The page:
- Hardcover: 208 pages
- Publisher: Univ of Virginia Pr (April 1987)
- Language: English
- ISBN-10: 0813911230
- ISBN-13: 978-0813911236
- Product Dimensions: 1 x 6 x 9 inches
- Shipping Weight: 1.2 pounds
- Average Customer Review: 4.0 out of 5 stars See all reviews (1 customer review)
- Amazon Best Sellers Rank: #2,404,645 in Books (See Top 100 in Books)
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Fall Wildflowers of the Blue Ridge and Great Smoky Mountains Hardcover – April, 1987
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Top Customer Reviews
The book contains beautiful full page (4x6 in.) photographs of fruits, seeds or equivalent structures of 100 species including trees, shrubs, vines, herbs and as mentioned above some seedless plants. Combining these pictures with details about similar plants in the descriptions, it claims to provide a guide to the identification of 224 species. It is designed to be user friendly to a lay person with no prior knowledge of botany. Plants are organized by fruit/seedpod/sporangium color into four sections, with colored tabs on the edge of the pages: green-white-yellow (green tab), red-pink-orange (red tab), brown-black (brown tab), and blue-purple (blue tab). Within each section, plants are sorted roughly by the time they fruit or set seeds or spores, listing early-fruiting plants first and progressing into fall and winter, though I find it is sometimes not quite clear when each plant is fruiting. Most of the descriptions mention the month(s), but some don't. Each full-page photograph is accompanied by a description on the opposite page, written in non-technical language and including information such as the appearance of the plant, similar species, possible uses and toxicity, habitat and suitability for planting and propagation in wildflower gardens. The book ends with a pronunciation key for the scientific names and an index of common and scientific names.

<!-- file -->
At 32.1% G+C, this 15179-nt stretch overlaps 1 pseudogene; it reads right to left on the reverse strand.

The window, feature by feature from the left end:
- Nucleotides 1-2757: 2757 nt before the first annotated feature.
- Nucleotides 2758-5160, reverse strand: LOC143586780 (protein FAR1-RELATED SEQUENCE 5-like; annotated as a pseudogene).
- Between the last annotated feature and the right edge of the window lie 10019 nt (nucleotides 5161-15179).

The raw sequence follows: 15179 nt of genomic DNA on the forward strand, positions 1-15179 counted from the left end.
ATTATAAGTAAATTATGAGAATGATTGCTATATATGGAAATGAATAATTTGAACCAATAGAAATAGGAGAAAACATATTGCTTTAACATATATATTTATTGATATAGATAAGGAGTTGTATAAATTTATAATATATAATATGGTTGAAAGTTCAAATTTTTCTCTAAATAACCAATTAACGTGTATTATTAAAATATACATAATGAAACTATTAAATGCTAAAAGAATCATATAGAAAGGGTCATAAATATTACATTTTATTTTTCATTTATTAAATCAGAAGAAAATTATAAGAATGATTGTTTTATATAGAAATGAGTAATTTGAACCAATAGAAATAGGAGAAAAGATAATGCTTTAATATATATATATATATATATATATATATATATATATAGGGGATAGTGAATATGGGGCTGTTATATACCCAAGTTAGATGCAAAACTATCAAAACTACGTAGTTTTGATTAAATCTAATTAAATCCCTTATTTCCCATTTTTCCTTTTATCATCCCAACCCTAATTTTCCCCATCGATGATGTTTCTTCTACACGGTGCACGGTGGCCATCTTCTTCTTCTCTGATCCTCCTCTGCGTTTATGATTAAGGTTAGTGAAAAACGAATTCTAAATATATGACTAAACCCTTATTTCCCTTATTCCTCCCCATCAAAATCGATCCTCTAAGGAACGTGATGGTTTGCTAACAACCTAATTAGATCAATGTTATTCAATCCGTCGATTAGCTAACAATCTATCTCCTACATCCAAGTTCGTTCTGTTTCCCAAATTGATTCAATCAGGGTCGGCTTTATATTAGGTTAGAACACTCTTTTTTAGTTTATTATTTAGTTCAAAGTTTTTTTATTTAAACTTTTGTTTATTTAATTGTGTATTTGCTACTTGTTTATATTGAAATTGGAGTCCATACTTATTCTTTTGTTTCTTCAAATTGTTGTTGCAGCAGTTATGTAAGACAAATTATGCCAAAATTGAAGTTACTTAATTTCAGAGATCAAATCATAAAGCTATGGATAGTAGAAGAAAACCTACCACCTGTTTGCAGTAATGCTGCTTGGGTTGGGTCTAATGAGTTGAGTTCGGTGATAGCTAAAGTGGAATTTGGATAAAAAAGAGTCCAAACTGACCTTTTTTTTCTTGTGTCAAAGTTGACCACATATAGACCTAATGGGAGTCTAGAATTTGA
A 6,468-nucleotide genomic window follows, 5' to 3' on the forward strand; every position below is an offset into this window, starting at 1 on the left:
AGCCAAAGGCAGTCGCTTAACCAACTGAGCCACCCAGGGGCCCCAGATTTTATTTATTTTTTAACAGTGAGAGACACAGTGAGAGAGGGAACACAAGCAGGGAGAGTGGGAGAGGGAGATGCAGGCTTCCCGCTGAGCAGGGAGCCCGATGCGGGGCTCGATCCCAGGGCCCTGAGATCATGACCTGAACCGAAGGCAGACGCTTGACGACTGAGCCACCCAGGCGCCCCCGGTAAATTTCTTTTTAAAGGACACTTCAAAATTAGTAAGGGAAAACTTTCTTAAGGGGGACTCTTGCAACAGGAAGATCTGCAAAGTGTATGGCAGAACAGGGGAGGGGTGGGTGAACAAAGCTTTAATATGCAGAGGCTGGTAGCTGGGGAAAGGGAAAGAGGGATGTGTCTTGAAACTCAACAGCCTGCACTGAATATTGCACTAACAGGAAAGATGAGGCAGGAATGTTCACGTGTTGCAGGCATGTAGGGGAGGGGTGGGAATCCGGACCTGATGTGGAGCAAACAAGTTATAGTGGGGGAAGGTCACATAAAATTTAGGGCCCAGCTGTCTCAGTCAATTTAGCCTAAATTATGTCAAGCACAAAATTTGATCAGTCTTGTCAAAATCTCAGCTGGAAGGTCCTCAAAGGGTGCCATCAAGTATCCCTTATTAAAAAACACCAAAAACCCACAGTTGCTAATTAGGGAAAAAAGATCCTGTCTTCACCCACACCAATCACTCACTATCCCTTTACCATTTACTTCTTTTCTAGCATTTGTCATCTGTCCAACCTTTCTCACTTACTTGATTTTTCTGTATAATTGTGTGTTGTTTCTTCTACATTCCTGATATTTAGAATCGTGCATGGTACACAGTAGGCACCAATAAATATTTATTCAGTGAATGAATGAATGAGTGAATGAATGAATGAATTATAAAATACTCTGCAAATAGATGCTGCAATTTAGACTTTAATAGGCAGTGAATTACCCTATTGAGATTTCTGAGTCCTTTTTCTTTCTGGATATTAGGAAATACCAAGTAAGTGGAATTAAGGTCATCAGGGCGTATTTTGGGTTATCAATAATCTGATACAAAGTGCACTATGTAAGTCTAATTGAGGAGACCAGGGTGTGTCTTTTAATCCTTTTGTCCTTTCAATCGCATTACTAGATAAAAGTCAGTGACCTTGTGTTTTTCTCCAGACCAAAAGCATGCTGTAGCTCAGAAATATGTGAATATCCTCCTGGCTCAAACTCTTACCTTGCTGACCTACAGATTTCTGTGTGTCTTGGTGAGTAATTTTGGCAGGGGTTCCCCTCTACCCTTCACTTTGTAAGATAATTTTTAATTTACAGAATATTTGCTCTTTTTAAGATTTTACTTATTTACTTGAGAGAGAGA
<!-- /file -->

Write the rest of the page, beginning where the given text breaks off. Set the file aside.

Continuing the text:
In summary, this is a delightful field guide to some of the fruits and seeds found in the wild along the Blue Ridge and Great Smoky Mountains. It wasn't quite what I was expecting from the title though, but it does fill a unique niche on my shelf full of wildflower field guides.